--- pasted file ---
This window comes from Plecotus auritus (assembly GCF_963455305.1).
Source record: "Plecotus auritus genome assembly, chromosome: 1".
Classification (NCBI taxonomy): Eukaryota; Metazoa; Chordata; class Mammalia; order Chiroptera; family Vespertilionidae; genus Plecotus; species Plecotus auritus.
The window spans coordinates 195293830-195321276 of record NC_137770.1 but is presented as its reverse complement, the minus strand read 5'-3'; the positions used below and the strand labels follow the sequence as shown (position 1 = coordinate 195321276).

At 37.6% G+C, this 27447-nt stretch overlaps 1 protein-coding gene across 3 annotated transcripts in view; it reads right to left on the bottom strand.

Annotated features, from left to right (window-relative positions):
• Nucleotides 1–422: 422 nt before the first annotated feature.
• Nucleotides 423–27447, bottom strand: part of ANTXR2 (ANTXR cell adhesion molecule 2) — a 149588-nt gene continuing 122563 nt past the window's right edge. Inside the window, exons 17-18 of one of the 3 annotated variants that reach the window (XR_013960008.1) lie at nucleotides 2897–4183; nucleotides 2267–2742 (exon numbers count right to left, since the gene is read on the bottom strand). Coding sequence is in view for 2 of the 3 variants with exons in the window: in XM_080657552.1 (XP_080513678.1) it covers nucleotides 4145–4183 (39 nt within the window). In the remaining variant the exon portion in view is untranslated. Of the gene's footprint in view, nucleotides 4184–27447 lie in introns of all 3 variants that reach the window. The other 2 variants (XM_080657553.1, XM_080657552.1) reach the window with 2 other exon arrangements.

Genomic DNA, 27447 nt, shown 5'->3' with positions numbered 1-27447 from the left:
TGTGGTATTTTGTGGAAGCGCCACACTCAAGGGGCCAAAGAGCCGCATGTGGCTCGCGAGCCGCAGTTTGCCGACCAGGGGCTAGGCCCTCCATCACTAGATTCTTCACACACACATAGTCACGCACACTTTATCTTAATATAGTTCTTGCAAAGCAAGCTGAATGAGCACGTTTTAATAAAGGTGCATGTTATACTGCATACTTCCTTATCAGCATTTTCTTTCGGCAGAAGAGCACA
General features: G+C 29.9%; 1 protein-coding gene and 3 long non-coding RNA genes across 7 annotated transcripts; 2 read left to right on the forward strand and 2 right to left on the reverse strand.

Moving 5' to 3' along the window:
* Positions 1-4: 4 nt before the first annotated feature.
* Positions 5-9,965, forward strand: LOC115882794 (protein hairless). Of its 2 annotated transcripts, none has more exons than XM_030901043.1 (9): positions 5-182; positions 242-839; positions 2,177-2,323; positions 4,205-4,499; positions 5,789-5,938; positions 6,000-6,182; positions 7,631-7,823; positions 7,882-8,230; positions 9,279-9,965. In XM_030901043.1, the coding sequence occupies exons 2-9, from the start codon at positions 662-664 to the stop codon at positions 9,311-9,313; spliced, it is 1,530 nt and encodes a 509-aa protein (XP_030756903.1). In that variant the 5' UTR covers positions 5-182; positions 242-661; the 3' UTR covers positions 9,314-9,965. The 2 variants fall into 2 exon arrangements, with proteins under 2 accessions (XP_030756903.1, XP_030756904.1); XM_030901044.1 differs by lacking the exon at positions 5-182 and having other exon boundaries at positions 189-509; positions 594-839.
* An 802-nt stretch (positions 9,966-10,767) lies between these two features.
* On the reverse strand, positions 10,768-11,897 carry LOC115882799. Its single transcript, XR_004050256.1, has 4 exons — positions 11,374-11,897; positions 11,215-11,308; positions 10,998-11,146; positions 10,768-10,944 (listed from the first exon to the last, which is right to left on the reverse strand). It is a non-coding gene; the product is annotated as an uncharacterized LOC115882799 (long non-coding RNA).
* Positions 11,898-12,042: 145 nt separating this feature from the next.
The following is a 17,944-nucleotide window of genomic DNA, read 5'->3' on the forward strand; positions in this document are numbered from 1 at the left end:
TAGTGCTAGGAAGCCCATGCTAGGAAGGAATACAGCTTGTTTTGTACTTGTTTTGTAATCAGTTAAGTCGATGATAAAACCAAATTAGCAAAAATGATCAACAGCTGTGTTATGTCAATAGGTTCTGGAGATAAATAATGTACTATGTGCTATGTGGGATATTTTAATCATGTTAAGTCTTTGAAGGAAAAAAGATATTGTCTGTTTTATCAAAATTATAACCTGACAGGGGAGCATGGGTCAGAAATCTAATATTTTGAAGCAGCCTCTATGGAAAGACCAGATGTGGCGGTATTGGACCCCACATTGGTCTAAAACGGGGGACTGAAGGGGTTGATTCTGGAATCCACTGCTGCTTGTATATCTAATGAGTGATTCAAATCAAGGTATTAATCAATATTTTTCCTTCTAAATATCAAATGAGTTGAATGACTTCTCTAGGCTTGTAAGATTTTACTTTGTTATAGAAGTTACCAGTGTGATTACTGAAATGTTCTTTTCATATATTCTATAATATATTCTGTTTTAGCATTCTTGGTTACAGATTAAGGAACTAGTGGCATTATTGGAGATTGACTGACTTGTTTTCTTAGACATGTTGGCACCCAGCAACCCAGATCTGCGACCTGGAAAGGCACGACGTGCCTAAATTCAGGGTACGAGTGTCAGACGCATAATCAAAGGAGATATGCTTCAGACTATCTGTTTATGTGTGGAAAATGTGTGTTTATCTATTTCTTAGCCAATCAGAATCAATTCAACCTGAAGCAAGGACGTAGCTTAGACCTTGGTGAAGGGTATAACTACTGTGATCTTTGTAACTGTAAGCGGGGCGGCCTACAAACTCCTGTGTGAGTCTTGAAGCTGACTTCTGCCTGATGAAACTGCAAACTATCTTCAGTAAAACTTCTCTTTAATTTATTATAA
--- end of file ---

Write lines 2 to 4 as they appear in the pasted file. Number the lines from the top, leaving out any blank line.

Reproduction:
Source record: "Plecotus auritus genome assembly, chromosome: 1".
Classification (NCBI taxonomy): Eukaryota; Metazoa; Chordata; class Mammalia; order Chiroptera; family Vespertilionidae; genus Plecotus; species Plecotus auritus.
The window spans coordinates 195293830-195321276 of record NC_137770.1 but is presented as its reverse complement, the minus strand read 5'-3'; the positions used below and the strand labels follow the sequence as shown (position 1 = coordinate 195321276).